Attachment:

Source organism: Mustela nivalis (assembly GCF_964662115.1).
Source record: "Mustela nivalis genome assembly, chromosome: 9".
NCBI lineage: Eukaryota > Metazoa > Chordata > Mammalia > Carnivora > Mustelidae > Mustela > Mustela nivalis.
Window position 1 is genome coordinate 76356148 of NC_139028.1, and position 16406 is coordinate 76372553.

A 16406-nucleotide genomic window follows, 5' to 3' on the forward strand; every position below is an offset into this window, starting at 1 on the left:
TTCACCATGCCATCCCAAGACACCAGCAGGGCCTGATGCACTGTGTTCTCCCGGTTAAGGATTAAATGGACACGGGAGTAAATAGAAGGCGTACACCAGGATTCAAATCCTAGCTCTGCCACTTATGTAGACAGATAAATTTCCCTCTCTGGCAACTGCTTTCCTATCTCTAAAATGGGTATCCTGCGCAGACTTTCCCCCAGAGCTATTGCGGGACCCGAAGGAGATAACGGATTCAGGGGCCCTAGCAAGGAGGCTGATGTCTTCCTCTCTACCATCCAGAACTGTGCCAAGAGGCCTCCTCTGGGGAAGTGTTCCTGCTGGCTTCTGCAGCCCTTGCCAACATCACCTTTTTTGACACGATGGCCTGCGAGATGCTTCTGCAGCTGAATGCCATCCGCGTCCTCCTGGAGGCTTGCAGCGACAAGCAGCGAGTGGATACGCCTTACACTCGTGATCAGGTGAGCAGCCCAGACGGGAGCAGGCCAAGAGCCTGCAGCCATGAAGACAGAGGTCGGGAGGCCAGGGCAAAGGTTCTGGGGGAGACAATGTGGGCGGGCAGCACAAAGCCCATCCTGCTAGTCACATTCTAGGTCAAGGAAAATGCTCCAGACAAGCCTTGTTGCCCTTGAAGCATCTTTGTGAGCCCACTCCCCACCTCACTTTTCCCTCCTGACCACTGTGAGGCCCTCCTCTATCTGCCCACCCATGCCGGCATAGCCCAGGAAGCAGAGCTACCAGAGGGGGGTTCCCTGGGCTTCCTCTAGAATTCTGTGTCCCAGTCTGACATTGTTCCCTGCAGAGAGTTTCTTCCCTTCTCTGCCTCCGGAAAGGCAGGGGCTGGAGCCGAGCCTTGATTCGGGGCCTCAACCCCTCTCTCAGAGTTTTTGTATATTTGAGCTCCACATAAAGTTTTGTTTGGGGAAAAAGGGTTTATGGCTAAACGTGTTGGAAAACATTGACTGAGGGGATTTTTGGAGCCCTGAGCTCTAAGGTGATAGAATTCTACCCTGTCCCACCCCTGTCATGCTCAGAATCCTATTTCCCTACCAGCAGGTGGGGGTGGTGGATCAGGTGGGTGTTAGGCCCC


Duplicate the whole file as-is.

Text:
Source organism: Mustela nivalis (assembly GCF_964662115.1).
Source record: "Mustela nivalis genome assembly, chromosome: 9".
NCBI lineage: Eukaryota > Metazoa > Chordata > Mammalia > Carnivora > Mustelidae > Mustela > Mustela nivalis.
Window position 1 is genome coordinate 76356148 of NC_139028.1, and position 16406 is coordinate 76372553.

A 16406-nucleotide genomic window follows, 5' to 3' on the forward strand; every position below is an offset into this window, starting at 1 on the left:
TTCACCATGCCATCCCAAGACACCAGCAGGGCCTGATGCACTGTGTTCTCCCGGTTAAGGATTAAATGGACACGGGAGTAAATAGAAGGCGTACACCAGGATTCAAATCCTAGCTCTGCCACTTATGTAGACAGATAAATTTCCCTCTCTGGCAACTGCTTTCCTATCTCTAAAATGGGTATCCTGCGCAGACTTTCCCCCAGAGCTATTGCGGGACCCGAAGGAGATAACGGATTCAGGGGCCCTAGCAAGGAGGCTGATGTCTTCCTCTCTACCATCCAGAACTGTGCCAAGAGGCCTCCTCTGGGGAAGTGTTCCTGCTGGCTTCTGCAGCCCTTGCCAACATCACCTTTTTTGACACGATGGCCTGCGAGATGCTTCTGCAGCTGAATGCCATCCGCGTCCTCCTGGAGGCTTGCAGCGACAAGCAGCGAGTGGATACGCCTTACACTCGTGATCAGGTGAGCAGCCCAGACGGGAGCAGGCCAAGAGCCTGCAGCCATGAAGACAGAGGTCGGGAGGCCAGGGCAAAGGTTCTGGGGGAGACAATGTGGGCGGGCAGCACAAAGCCCATCCTGCTAGTCACATTCTAGGTCAAGGAAAATGCTCCAGACAAGCCTTGTTGCCCTTGAAGCATCTTTGTGAGCCCACTCCCCACCTCACTTTTCCCTCCTGACCACTGTGAGGCCCTCCTCTATCTGCCCACCCATGCCGGCATAGCCCAGGAAGCAGAGCTACCAGAGGGGGGTTCCCTGGGCTTCCTCTAGAATTCTGTGTCCCAGTCTGACATTGTTCCCTGCAGAGAGTTTCTTCCCTTCTCTGCCTCCGGAAAGGCAGGGGCTGGAGCCGAGCCTTGATTCGGGGCCTCAACCCCTCTCTCAGAGTTTTTGTATATTTGAGCTCCACATAAAGTTTTGTTTGGGGAAAAAGGGTTTATGGCTAAACGTGTTGGAAAACATTGACTGAGGGGATTTTTGGAGCCCTGAGCTCTAAGGTGATAGAATTCTACCCTGTCCCACCCCTGTCATGCTCAGAATCCTATTTCCCTACCAGCAGGTGGGGGTGGTGGATCAGGTGGGTGTTAGGCCCC